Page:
Vikki Spruill’s article on the relevance of the Sustainable Development Goals to US foundations working domestically gives food for thought for European foundation.
In September 2015, the world’s governments adopted the 2030 Agenda for Sustainable Development: an ambitious global vision and a set of 17 goals (SDGs) and related targets that seek to tackle extreme poverty, curb climate change and put the world on a more prosperous and sustainable path by 2030. This is a universal agenda, its achievement the shared responsibility of all, including philanthropic organizations.
With their comparative advantage of patient, risk-tolerant and nimble capital, foundations have an important role to play in influencing and shaping the implementation of the SDGs and ensuring that the promise to ‘leave no one behind’ is achieved.
Various articles in the December issue of Alliance discuss at length the rationale and opportunities for foundations to get involved. So I’m not going to repeat them here. Rather, I would like to reflect on something I consider a precondition to broader philanthropic engagement in Europe on the SDGs: we need to generate momentum for and commitment to the 2030 Agenda for Sustainable Development across all sections of society. Against the background of rising inequality across Europe, high unemployment, the refugee crisis, global health and environmental threats, and economic uncertainty, the relevance of the SDGs for Europe should be obvious. Sadly, they are unknown to many, or still perceived as applying only to developing countries.
While European governments and the EU are already rolling up their sleeves and developing strategies to align policies and financing with the SDGs, we are yet to see a real engagement or input in the process from other actors – be they citizens, businesses, local authorities or civil society, including foundations.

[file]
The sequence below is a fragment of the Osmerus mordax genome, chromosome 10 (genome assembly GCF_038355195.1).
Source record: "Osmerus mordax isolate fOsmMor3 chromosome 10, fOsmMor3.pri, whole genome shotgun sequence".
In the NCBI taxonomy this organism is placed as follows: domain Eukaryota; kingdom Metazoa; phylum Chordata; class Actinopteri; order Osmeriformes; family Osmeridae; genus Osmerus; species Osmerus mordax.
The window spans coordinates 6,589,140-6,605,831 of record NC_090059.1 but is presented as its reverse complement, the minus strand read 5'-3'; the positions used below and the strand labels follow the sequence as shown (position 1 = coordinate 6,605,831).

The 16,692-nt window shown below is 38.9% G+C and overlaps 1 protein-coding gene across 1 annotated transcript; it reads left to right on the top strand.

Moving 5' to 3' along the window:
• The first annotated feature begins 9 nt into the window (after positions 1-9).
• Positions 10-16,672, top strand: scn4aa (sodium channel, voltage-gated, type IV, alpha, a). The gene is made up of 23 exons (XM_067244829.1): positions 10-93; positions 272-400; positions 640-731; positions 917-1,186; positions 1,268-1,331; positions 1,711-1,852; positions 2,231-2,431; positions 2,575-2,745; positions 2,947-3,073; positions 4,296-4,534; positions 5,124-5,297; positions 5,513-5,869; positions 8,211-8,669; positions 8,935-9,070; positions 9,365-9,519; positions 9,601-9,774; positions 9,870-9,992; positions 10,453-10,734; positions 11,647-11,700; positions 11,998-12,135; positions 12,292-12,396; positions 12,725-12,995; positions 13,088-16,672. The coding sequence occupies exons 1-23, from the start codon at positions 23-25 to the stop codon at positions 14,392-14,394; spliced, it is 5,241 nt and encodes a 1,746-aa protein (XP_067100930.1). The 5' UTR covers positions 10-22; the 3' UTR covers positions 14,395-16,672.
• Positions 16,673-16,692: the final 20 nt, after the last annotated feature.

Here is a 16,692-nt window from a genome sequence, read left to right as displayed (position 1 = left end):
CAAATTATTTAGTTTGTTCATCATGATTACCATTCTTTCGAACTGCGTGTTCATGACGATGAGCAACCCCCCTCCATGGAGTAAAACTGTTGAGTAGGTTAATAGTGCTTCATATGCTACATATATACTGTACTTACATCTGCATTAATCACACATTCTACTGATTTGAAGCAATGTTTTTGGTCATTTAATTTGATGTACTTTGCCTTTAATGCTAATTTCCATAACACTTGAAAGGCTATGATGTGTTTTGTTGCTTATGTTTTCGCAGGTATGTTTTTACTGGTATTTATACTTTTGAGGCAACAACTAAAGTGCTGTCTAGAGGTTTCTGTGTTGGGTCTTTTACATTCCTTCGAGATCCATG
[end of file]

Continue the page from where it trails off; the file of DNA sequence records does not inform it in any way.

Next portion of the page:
European foundations can easily identify with the issues addressed in the SDGs. However, the majority are still a long way from understanding what they are, why they are relevant for Europe, and the extra leverage foundations can gain to improve outcomes on the issues they are investing in. It is hard to know if foundations in Europe will embrace the SDGs in one way or another or continue with business as usual. But I would like to make a plea and issue a challenge.
The plea: whether you decide to do something about the SDGs or not, start a conversation with your partners. First, familiarize yourself with the sustainable development agenda and find out what your government is committing to and what impact this will have on policies and financing for the issues you are working on. Finally, reflect on the potential role you might want to play around the implementation of Agenda 2030.
The challenge: Europe needs a well-thought-out public awareness campaign to bring the SDGs to citizens and communities. The SDGs are about key issues that concern the daily realities and wellbeing of people: can they provide a much-needed opportunity to begin to address the fear and distrust Europe is facing? So while you are thinking about potential engagement with the SDGs, can I challenge you as a foundation to help catalyse public discussion on their implementation in the community where you are based or beyond?
European governments and the EU are doing more than just discussing the SDGs, their gears are already in full motion. It’s time for everyone to get on board before the ship has sailed.
Chief Executive, European Foundation Centre
Next letter to read
Where is the sense of urgency about climate change?
For more discussion on the SDG debate, listen to our Alliance Audio podcast.